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UNICEF teams race to save children after diarrhoea outbreaks in Ethiopia and Kenya

UNICEF Image: Boy collects water from a pool in Ethiopia
© UNICEF/HQ06-0513/ Getachew
Medina Humed Ahmed, 10, collects water from a pool left by a recent flooding of the Awash River, in the Afar Region, Ethiopia.

By Andrew Heavens and Farah Dar

ADALE, Ethiopia, 1 August 2006 – Abdi Kafi, 4, lies crying in his mother’s arms, weak and listless after three weeks of recurrent diarrhoea.

In most Western countries, his condition would be easily improved with oral rehydration salts or a visit to the local clinic. In Abdi’s town of Adale, however, diarrhoea has become nothing less than a killer – in fact, one week later it took Abdi’s life.

According to local health officials, diarrhoea cases have risen sharply among the under-fives in the remote settlement of Somali region since the rain in early April.

“The rain has come and it has brought relief to many of the pastoralists in the region – their livestock now have some pasture,” said the head of UNICEF’s sub-office in Gode Gwenaël Rébillon.

A rise in waterborne diseases

“But we are now seeing a rise in waterborne diseases. It is a cruel irony that something as welcome as water can end up threatening the lives of young children,” Mr. Rébillon said.

The showers were indeed a welcome relief after more than three months of severe drought that spread beyond Ethiopia and hit Kenya, Somalia, Djibouti and Eritrea earlier this year.

Abdi’s mother Keim Khalif does not know where her son picked up the illness. He started showing symptoms when the wandering pastoralist family moved to Adale after the drought killed their entire herd of 40 goats and 60 sheep.

UNICEF Image: A boy carries jerry cans in Ethiopia
© UNICEF/HQ05-0693/ Heger
A boy carries jerry cans past debris and muddy water on his way to a water distribution point, in a camp for people displaced by the drought in the Oromia Region, Ethiopia.

Rising diarrhoea cases following the rain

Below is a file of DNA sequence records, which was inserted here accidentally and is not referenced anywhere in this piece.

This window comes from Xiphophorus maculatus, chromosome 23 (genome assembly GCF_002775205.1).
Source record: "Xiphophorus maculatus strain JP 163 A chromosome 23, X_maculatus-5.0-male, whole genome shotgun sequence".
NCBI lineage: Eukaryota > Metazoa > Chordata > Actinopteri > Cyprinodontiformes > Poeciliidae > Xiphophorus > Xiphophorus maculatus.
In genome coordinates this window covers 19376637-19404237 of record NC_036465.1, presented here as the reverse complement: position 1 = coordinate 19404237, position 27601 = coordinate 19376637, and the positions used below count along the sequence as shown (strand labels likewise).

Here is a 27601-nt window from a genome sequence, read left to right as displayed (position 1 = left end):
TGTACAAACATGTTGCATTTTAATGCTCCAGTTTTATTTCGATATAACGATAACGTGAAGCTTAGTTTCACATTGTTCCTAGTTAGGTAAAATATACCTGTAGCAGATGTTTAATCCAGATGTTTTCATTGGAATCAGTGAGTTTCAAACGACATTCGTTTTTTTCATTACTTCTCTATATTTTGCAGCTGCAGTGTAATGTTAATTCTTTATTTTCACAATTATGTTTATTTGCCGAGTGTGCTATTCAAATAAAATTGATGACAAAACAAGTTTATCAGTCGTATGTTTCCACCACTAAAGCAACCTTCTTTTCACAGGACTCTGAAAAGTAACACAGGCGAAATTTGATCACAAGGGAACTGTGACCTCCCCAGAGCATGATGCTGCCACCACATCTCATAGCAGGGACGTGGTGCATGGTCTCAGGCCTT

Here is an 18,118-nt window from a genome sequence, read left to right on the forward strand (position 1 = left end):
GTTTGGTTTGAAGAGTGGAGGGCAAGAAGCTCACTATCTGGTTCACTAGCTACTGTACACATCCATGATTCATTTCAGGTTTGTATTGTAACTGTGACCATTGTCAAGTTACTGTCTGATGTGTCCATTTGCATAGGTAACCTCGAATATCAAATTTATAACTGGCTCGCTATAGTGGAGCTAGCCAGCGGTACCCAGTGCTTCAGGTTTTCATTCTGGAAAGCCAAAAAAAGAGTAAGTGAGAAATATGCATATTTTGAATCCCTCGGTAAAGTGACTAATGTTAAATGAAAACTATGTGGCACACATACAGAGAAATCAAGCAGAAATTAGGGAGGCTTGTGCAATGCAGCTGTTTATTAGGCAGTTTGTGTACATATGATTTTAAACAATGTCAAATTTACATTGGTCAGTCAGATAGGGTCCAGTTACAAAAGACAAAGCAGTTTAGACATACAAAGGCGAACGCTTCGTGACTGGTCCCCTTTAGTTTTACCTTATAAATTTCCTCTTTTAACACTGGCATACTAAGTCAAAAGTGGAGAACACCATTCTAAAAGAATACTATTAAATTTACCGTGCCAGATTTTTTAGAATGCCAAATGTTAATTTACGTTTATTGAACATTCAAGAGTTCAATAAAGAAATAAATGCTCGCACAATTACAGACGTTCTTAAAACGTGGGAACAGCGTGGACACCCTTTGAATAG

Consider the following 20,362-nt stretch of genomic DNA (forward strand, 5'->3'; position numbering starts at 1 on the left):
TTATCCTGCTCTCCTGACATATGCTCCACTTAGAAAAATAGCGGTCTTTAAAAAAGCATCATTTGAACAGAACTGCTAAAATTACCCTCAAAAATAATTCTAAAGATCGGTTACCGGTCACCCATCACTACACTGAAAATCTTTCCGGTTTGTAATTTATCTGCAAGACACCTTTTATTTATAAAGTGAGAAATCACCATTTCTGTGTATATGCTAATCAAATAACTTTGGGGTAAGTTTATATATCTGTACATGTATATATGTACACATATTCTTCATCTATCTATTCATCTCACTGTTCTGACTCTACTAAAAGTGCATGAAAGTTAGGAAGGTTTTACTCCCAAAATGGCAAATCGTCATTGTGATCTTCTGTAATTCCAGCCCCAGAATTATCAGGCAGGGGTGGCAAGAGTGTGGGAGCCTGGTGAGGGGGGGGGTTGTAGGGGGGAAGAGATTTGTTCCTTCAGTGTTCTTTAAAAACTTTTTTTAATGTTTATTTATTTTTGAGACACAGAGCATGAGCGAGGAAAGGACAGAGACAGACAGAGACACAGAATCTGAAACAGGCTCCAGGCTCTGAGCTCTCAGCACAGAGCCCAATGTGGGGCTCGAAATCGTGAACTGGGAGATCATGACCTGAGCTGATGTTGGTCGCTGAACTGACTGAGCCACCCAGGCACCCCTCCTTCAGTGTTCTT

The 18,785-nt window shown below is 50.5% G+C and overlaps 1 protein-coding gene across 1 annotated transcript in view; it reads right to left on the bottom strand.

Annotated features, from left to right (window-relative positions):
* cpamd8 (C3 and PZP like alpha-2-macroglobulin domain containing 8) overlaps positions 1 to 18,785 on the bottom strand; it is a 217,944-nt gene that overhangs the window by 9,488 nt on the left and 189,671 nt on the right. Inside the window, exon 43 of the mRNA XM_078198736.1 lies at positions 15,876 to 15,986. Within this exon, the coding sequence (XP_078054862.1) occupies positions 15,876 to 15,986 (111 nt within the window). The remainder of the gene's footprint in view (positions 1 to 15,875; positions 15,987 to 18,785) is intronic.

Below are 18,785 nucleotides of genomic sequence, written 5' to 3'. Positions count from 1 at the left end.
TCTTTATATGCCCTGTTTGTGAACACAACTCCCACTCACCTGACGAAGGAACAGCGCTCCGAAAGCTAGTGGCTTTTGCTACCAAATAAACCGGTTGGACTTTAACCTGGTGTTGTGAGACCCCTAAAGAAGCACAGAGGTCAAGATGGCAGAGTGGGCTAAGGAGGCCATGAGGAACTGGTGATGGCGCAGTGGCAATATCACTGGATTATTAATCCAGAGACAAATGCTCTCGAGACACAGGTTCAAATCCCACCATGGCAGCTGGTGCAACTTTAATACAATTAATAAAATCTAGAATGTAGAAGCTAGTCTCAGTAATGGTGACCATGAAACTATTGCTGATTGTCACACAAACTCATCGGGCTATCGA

Along with the rain, there were 68 reported cases of diarrhoea in May, compared to only 18 in March.

Community elder Bare Jama keeps a hand-written list of 32 youngsters who have died in the past two months, from a range of conditions including diarrhoea and malaria.

“The rains have come,” he said. “But many of the people are still weak. Now there are these health problems.”

Poor sanitation around the town’s two wells has been blamed for the increase in illnesses. Both were surrounded by trampled-down waste left by herds of thirsty livestock. Pools of water have also become potential breeding grounds for insects like mosquitoes that carry and transmit deadly malaria.

UNICEF Image: Boy drinks from small pool in North-Eastern Province, Kenya
© UNICEF/HQ06-0177/ Kamber
A boy drinks from a small pool that is the sole water source for the Bulla Maki settlement in North-Eastern Province, Kenya.

Responding to the crisis

Sixteen UNICEF-backed mobile health teams are currently racing across the Somali Region, taking their emergency drug kits and expertise to some of its most far-flung communities.

Earlier this year, they spent a lot of time screening youngsters in the region for malnutrition and other drought-related illnesses. Now that the rains have arrived, the mobile teams – each consisting three health officers in four-wheel-drive vehicles – are equipped with all they need to take on the new threat.

“They are designed to keep up with the region’s highly mobile population of pastoralists. If we can keep the funding flowing, they will be in the best position to keep up with the spread of these new conditions,” said Gwenaël Rébillon.

Children of Kenya also face the threat of diarrhoea

Neighbouring Kenya also experienced rising numbers of diarrhoea cases following the rain. In Mandera District, a diarrhoea outbreak claimed the lives of 13 children in the month of June. More than 2,000 cases of diarrhoea have also been reported in Mandera town. Health officials suspect the use of contaminated water from nearby pans is the major contributor to the outbreak.

In response to the new crisis, oral rehydration centres have been set up in affected areas. Communities are informed of the danger of using water that’s heavily contaminated by carcasses and other materials.

A committee for emergency planning and coordination has been formed, comprising the Office of the President, Ministry of Health (MOH), UNICEF, and other partners. UNICEF and MOH are also mobilizing resources to the affected districts, while providing outreach services to areas like Fino, Rhamu and Takabe.




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